Woman’s op ordeal
A WOMAN in need of a hip replacement had the operation cancelled once and nearly put off a second time due to supposedly sterile instruments being declared unfit for use. Sue Hogg, 66, from Wilbury Road, Letchworth GC, first went to the QEII hospital in W
A WOMAN in need of a hip replacement had the operation cancelled once and nearly put off a second time due to supposedly sterile instruments being declared unfit for use.
Sue Hogg, 66, from Wilbury Road, Letchworth GC, first went to the QEII hospital in Welwyn Garden City two weeks ago to have the surgery.
After being given an epidural, taken into the operating theatre and turned on her side ready for the procedure, she was told the operation would have to be cancelled as when the instruments were opened they were found to have dried blood on them.
Mrs Hogg was then given a new operation date of last Thursday.
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On that day, theatre staff had ensured two sets of equipment were available, but both of these were found to be unusable, as was a further set sent down from the sterilisation unit at Lister Hospital.
In desperation to help Mrs Hogg have her surgery, the theatre manager and two members of staff then personally travelled to Stevenage to oversee the sterilisation of another set of equipment.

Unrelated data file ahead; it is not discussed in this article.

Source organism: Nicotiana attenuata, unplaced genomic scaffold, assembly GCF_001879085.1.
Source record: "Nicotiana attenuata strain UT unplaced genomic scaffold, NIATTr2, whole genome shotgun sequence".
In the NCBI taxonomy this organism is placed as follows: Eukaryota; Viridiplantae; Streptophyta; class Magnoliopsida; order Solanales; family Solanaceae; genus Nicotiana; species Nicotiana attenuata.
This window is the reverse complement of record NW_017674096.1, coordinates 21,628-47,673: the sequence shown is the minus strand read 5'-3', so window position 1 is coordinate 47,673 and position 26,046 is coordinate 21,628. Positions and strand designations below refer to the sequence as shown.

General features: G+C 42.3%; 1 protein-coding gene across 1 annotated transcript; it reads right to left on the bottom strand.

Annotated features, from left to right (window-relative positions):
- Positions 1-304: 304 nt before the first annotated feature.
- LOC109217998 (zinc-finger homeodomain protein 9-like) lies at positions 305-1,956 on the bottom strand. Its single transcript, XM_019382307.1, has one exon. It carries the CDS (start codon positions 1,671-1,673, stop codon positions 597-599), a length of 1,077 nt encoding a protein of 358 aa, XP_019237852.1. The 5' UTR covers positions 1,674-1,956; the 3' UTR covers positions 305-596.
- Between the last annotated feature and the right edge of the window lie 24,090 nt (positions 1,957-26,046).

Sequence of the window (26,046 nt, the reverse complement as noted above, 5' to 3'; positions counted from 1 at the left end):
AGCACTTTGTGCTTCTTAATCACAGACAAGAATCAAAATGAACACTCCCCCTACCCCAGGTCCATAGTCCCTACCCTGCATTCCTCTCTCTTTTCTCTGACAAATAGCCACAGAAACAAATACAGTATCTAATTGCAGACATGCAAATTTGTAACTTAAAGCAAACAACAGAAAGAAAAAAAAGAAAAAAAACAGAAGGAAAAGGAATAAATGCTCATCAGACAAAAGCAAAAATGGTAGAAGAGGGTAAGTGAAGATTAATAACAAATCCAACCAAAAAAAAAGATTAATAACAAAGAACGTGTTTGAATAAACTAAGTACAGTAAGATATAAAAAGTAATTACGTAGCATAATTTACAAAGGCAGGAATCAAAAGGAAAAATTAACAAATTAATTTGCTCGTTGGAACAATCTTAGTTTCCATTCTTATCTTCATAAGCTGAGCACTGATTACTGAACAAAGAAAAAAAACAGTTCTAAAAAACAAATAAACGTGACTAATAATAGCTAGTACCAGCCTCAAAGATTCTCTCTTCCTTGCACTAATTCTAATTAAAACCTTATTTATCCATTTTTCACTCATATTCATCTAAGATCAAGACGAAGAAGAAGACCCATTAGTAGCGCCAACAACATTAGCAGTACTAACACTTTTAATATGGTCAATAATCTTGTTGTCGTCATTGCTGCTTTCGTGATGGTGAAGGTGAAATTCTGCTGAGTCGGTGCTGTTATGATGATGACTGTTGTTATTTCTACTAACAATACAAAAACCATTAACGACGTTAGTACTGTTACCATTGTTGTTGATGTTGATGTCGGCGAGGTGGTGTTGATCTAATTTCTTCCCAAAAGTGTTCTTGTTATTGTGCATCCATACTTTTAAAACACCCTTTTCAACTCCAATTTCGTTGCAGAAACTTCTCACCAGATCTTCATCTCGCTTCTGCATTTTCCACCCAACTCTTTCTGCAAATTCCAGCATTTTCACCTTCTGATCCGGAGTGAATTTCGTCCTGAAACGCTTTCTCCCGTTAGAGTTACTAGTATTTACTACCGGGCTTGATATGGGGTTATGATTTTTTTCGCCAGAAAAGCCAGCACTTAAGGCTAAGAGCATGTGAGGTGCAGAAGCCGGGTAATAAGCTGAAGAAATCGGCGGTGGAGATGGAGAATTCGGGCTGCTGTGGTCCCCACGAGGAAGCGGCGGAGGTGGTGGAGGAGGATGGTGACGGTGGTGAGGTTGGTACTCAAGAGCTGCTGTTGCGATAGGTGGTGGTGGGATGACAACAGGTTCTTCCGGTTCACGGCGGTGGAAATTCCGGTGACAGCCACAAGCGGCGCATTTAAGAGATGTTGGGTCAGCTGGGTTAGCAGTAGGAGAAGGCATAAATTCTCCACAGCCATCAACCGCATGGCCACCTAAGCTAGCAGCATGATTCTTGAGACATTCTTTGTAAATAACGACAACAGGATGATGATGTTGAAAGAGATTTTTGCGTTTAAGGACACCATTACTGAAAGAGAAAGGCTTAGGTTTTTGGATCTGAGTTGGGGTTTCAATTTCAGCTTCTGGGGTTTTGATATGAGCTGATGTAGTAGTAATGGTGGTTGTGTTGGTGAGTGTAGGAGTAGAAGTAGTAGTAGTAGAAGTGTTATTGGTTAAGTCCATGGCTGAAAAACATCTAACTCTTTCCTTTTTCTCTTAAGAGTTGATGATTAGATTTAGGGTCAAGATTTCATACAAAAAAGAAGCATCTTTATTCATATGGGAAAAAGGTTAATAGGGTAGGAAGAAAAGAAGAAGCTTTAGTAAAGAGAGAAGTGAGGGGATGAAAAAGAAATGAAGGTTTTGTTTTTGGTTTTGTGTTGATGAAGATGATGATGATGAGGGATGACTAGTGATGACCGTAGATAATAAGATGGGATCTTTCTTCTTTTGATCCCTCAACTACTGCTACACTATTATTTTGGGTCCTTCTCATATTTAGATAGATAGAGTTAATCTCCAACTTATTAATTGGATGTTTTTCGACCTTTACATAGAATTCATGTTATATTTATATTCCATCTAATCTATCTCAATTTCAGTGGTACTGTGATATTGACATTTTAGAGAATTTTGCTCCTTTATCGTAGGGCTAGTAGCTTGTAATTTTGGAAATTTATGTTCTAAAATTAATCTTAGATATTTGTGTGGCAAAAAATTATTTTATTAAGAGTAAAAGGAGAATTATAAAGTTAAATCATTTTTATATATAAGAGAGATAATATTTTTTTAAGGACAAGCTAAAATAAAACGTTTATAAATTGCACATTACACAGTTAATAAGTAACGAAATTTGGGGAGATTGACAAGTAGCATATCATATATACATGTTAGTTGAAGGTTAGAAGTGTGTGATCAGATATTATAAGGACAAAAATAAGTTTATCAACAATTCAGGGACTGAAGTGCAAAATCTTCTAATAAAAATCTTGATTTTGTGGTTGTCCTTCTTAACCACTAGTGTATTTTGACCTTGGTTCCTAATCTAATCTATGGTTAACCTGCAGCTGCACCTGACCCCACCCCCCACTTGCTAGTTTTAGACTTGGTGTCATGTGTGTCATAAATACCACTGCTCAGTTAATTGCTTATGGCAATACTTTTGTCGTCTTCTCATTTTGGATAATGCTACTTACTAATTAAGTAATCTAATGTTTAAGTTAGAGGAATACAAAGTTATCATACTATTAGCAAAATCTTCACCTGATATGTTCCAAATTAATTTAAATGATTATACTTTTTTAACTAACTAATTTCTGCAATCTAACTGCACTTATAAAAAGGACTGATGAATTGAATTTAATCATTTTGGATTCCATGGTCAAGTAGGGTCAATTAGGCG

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Mrs Hogg was eventually able to have her operation later that afternoon and is now making a good recovery.
Sterilisation of equipment at East and North Herts NHS Trust, which runs both Lister and QEII hospitals, has come under fire since units at both hospitals were merged to form one unit at Lister in February.
The Trust acknowledges that this change did lead to problems but maintains that things are improving.
However, Mrs Hogg's husband Mike said: "I'm horrified that this sort of thing has been going on for so long.
"Maybe it is getting a little bit better but if this is better I'd dread to think what it was like earlier in the year."
Mr Hogg said that the second trip to hospital had been "very difficult" for his wife.
After the first cancelled operation, Mrs Hogg was so incensed she contacted her MP, Oliver Heald.
He brought up the subject in the House of Commons, asking health secretary Patricia Hewitt what assessment she has made of the sterile supplies service in the Trust.
Junior health minister Andy Burnham responded, informing Mr Heald that they were currently in the early stages of tendering out the service, but avoided commenting on the current service.
Mr Heald said Mrs Hogg's experience was "appalling".
He added: "Something needs to be done now to stop this sort of ridiculous situation where pack after pack of sterile instruments are not clean.
"I feel so sorry for Mrs Hogg, what a terrible experience for her."
Nick Carver, the Trust's chief executive, said that he was "very disappointed" to learn Mrs Hogg had experienced further problems on her rescheduled date, and had "intervened personally" to make sure the surgery went ahead.
He added: "I accept that for a limited number of patients, such as Mrs Hogg, our sterile service is not working as well as it should.
"Much work has been done to put it right, but clearly - as Mrs Hogg's case illustrates - there is more that needs to be done.
"Once again I wish to extend my apologies to Mrs Hogg, but I was pleased to learn that her operation did take place on Thursday, and that she is now recovering well.
"I have also promised that she will be kept informed of the investigation that is now under way into what went wrong.